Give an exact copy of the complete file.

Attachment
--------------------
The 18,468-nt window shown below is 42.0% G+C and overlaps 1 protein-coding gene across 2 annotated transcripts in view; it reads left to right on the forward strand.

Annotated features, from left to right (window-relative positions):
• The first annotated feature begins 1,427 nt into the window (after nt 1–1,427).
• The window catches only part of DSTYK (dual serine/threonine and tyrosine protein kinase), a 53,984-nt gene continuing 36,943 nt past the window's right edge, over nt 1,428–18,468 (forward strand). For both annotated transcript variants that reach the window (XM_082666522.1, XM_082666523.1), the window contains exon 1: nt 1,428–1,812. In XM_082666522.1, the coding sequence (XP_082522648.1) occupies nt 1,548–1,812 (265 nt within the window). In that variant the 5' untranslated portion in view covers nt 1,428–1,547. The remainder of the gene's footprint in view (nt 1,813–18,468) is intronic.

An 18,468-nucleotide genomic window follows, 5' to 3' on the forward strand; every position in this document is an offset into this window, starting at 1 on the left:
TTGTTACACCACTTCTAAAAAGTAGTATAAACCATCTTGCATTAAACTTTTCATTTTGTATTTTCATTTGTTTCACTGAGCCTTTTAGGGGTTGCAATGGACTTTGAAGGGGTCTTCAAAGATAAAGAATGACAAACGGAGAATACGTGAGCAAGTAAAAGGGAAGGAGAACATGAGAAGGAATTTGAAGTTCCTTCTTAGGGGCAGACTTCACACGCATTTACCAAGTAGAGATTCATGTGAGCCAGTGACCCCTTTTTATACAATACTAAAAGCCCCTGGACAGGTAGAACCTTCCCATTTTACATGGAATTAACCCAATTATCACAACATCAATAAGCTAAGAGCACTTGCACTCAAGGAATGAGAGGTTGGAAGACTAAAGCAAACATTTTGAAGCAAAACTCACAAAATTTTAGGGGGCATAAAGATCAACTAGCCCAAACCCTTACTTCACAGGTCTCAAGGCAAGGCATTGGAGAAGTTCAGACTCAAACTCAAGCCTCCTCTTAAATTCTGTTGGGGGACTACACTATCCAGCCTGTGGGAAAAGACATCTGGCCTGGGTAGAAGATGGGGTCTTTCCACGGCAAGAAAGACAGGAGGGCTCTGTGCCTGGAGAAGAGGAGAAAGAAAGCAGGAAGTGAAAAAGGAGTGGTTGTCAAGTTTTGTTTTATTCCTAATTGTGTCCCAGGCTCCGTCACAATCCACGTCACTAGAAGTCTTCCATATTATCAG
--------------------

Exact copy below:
The 18,468-nt window shown below is 42.0% G+C and overlaps 1 protein-coding gene across 2 annotated transcripts in view; it reads left to right on the forward strand.

Annotated features, from left to right (window-relative positions):
• The first annotated feature begins 1,427 nt into the window (after nt 1–1,427).
• The window catches only part of DSTYK (dual serine/threonine and tyrosine protein kinase), a 53,984-nt gene continuing 36,943 nt past the window's right edge, over nt 1,428–18,468 (forward strand). For both annotated transcript variants that reach the window (XM_082666522.1, XM_082666523.1), the window contains exon 1: nt 1,428–1,812. In XM_082666522.1, the coding sequence (XP_082522648.1) occupies nt 1,548–1,812 (265 nt within the window). In that variant the 5' untranslated portion in view covers nt 1,428–1,547. The remainder of the gene's footprint in view (nt 1,813–18,468) is intronic.

An 18,468-nucleotide genomic window follows, 5' to 3' on the forward strand; every position in this document is an offset into this window, starting at 1 on the left:
TTGTTACACCACTTCTAAAAAGTAGTATAAACCATCTTGCATTAAACTTTTCATTTTGTATTTTCATTTGTTTCACTGAGCCTTTTAGGGGTTGCAATGGACTTTGAAGGGGTCTTCAAAGATAAAGAATGACAAACGGAGAATACGTGAGCAAGTAAAAGGGAAGGAGAACATGAGAAGGAATTTGAAGTTCCTTCTTAGGGGCAGACTTCACACGCATTTACCAAGTAGAGATTCATGTGAGCCAGTGACCCCTTTTTATACAATACTAAAAGCCCCTGGACAGGTAGAACCTTCCCATTTTACATGGAATTAACCCAATTATCACAACATCAATAAGCTAAGAGCACTTGCACTCAAGGAATGAGAGGTTGGAAGACTAAAGCAAACATTTTGAAGCAAAACTCACAAAATTTTAGGGGGCATAAAGATCAACTAGCCCAAACCCTTACTTCACAGGTCTCAAGGCAAGGCATTGGAGAAGTTCAGACTCAAACTCAAGCCTCCTCTTAAATTCTGTTGGGGGACTACACTATCCAGCCTGTGGGAAAAGACATCTGGCCTGGGTAGAAGATGGGGTCTTTCCACGGCAAGAAAGACAGGAGGGCTCTGTGCCTGGAGAAGAGGAGAAAGAAAGCAGGAAGTGAAAAAGGAGTGGTTGTCAAGTTTTGTTTTATTCCTAATTGTGTCCCAGGCTCCGTCACAATCCACGTCACTAGAAGTCTTCCATATTATCAG